So three quick opportunities here to discuss. Number one, 
how would you assess the progress of those programs and where 
they stand today? Obviously, each country has different 
challenges in Guatemala, Honduras, El Salvador.
    Number two, do we believe that the capacity, even the 
increased capacity of these nations is quickly going to be 
overwhelmed by the massive amount of cocaine that needs to be 
moved over the next number of years?
    And number three, the potential to partner with the Mexican 
Government, who has their own concerns about instability just 
south of them, and how those three things play out and the 
interplay between the assistance we provide and our foreign 
policy aims for the region.
    I know that is a three-part question, but they are all 
    Ambassador Kaidanow.  Well, I will take a quick stab at 
giving you an answer, although again I would have to just defer 
to some of my colleagues who deal both with international 
narcotics and law enforcement and also with the western 
hemisphere affairs.
    But I do think we are making progress. I recognize the 
challenges that you have outlined. And I would also say, again, 
as we look at the entire array of countries that we are 
assisting, we are looking at all the foreign policy elements,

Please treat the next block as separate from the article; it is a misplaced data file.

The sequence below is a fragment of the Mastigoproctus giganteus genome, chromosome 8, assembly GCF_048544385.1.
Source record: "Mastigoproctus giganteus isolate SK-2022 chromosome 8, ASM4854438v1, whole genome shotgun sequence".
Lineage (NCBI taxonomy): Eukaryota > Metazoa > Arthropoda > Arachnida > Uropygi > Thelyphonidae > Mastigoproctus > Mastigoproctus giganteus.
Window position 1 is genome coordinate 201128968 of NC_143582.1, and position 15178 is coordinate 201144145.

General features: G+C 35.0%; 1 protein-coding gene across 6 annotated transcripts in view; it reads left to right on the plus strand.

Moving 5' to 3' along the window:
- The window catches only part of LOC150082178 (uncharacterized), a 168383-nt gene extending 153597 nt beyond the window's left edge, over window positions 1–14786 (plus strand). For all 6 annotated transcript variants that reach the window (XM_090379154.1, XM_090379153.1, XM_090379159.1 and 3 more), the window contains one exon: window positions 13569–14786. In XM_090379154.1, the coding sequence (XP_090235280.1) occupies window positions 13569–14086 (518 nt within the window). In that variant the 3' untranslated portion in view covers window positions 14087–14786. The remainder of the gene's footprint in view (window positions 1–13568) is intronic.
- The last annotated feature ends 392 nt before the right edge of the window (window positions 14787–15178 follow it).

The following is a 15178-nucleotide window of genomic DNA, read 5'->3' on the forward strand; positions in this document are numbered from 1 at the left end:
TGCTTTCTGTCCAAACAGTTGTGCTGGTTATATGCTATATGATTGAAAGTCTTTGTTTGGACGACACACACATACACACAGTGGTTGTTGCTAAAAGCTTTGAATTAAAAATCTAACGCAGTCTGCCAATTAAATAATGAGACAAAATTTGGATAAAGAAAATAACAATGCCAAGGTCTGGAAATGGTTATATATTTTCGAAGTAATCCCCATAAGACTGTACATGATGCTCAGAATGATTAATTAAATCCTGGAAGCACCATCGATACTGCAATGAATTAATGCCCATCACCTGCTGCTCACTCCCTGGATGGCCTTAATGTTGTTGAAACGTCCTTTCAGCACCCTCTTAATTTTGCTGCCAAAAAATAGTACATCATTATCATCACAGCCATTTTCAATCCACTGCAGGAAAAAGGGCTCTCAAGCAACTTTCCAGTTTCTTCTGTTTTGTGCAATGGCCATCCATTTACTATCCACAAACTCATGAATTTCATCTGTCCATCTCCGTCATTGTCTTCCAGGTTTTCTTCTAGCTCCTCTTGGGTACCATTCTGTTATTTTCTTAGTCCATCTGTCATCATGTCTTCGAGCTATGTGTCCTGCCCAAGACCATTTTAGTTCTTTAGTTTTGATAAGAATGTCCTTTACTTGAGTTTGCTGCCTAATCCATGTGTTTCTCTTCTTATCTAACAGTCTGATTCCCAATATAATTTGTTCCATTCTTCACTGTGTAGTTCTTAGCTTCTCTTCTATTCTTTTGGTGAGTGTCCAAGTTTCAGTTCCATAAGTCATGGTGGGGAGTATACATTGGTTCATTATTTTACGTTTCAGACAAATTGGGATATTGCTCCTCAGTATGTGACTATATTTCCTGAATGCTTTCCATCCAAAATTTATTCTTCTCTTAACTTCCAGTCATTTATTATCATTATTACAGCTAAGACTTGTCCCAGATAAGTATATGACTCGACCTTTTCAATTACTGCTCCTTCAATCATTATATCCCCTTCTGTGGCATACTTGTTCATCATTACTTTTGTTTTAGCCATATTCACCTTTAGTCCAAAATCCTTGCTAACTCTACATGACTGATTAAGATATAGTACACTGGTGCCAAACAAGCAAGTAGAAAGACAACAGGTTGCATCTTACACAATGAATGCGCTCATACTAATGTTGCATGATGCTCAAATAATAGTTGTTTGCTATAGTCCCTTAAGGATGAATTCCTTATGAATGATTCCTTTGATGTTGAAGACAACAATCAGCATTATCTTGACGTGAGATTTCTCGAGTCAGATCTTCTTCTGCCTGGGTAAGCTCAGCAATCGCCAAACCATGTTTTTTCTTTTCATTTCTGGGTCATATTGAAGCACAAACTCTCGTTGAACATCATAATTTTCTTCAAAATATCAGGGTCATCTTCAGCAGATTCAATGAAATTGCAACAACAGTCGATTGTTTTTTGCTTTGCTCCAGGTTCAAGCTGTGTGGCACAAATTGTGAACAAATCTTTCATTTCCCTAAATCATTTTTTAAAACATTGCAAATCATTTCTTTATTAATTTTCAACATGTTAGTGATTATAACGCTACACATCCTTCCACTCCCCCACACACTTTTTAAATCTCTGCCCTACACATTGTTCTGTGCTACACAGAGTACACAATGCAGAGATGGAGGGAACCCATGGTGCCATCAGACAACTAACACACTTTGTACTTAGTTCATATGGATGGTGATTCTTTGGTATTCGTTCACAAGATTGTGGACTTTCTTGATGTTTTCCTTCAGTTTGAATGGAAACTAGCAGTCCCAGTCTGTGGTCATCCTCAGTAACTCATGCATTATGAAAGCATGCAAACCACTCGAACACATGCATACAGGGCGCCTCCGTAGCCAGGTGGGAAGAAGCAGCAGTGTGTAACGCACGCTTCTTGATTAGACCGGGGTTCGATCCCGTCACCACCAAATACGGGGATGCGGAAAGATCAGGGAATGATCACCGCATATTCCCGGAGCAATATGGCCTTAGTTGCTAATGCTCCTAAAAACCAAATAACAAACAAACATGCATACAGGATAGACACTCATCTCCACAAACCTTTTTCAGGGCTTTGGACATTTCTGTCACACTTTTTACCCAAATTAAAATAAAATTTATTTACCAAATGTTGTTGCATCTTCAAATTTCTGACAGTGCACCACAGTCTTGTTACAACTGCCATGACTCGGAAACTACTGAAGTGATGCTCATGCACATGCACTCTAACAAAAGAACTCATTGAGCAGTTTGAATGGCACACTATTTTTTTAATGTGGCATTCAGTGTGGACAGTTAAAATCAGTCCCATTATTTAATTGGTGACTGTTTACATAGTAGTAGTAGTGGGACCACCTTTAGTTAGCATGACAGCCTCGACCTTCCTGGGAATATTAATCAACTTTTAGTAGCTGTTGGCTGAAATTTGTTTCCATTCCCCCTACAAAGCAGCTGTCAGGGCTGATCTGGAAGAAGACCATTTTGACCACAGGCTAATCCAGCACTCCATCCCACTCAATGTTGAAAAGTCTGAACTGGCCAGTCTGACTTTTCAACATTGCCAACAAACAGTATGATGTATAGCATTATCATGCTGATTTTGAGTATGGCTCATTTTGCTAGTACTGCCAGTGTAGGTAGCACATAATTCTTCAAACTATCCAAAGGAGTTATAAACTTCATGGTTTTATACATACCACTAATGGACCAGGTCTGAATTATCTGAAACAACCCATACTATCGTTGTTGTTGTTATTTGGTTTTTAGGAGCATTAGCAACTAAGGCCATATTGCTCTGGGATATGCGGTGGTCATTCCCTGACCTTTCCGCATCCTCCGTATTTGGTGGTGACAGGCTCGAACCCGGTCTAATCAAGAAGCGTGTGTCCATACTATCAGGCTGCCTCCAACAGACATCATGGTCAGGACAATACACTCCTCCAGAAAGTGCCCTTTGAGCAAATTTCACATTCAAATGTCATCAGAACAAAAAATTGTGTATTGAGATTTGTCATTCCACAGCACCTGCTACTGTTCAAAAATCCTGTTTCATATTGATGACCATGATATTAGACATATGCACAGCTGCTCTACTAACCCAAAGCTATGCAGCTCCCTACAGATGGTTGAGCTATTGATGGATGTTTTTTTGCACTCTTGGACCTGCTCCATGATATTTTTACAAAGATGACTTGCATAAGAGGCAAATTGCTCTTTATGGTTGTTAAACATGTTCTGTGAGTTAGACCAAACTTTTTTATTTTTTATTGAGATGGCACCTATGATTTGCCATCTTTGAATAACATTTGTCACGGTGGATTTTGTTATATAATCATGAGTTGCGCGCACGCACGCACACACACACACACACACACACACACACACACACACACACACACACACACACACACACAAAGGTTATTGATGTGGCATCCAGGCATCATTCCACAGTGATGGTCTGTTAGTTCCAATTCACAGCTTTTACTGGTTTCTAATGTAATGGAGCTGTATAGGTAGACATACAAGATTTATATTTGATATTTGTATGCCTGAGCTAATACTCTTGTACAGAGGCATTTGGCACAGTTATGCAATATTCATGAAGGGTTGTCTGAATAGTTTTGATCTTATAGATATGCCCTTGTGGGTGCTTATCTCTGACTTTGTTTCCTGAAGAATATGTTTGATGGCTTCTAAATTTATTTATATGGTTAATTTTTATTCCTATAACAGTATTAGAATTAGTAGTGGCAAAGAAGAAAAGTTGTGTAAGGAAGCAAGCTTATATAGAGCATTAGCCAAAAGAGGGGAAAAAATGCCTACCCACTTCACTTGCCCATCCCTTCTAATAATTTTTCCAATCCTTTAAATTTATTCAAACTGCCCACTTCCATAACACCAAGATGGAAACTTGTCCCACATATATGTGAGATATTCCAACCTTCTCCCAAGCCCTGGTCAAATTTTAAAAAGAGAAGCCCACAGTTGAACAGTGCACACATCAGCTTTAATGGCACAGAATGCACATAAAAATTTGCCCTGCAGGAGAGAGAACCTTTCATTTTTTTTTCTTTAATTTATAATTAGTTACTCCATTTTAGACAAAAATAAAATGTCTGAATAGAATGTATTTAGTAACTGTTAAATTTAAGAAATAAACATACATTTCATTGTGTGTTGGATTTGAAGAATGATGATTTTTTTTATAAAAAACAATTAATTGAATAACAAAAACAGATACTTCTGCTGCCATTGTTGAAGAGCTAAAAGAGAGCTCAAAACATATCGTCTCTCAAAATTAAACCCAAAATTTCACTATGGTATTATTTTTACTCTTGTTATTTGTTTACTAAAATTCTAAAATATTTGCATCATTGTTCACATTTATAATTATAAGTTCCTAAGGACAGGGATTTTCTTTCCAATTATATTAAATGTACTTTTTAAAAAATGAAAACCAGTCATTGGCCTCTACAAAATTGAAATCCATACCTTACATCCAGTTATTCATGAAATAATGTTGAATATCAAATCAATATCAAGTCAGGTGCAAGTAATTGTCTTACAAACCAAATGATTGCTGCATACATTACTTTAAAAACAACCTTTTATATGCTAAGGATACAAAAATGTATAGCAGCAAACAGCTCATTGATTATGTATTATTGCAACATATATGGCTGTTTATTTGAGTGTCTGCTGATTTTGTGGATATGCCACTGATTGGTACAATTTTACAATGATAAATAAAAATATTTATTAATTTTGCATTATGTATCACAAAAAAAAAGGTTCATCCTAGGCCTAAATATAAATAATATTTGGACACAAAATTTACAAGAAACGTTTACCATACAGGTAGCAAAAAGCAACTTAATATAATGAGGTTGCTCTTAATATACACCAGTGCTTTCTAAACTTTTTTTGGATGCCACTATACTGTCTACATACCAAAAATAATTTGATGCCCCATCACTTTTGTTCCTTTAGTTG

and that involves human rights issues, other kinds of issues, 
governance issues, and so forth. But I do think with regard to 
the international narcotics effort, we are making some 
progress. This is another area where I would argue, again, we 
have authorities and funding. DoD has authority and funding. It 
only makes sense for us to be, again, bringing those efforts 
together. Section 333 actually addressed some of those 
authorities, not all of them but some of them. And that is 
another, I think, set of issues that we are now sitting down at 
a table trying to look at in terms of what we can do and what 
DoD can do, identify again some priority elements within our 
strategy to try and make sure that the resources, the proper 
resources, are addressed in those directions.
    By the way, you mentioned Colombia. Just to say, I mean, 
one of the things that I think is under-appreciated sometimes 
is that we not only do security assistance writ-large, what we 
do is stabilization. And in support of the peace process, for 
example, in Colombia, the State Department is very active in 
terms of demining and removal of unexploded ordnance in some of 
the areas where the peace process has indicated they need that 
help. And we did a fair amount together with the Norwegian 
Government to put in place a donor effort that will lend itself 
to that. So we are actually looking not just at the security 
assistance per se in terms of aiding the relevant forces on the 
ground, it is also in support of a larger effort at 
stabilization that will then create an environment, we hope, in 
which these things will not reproduce themselves.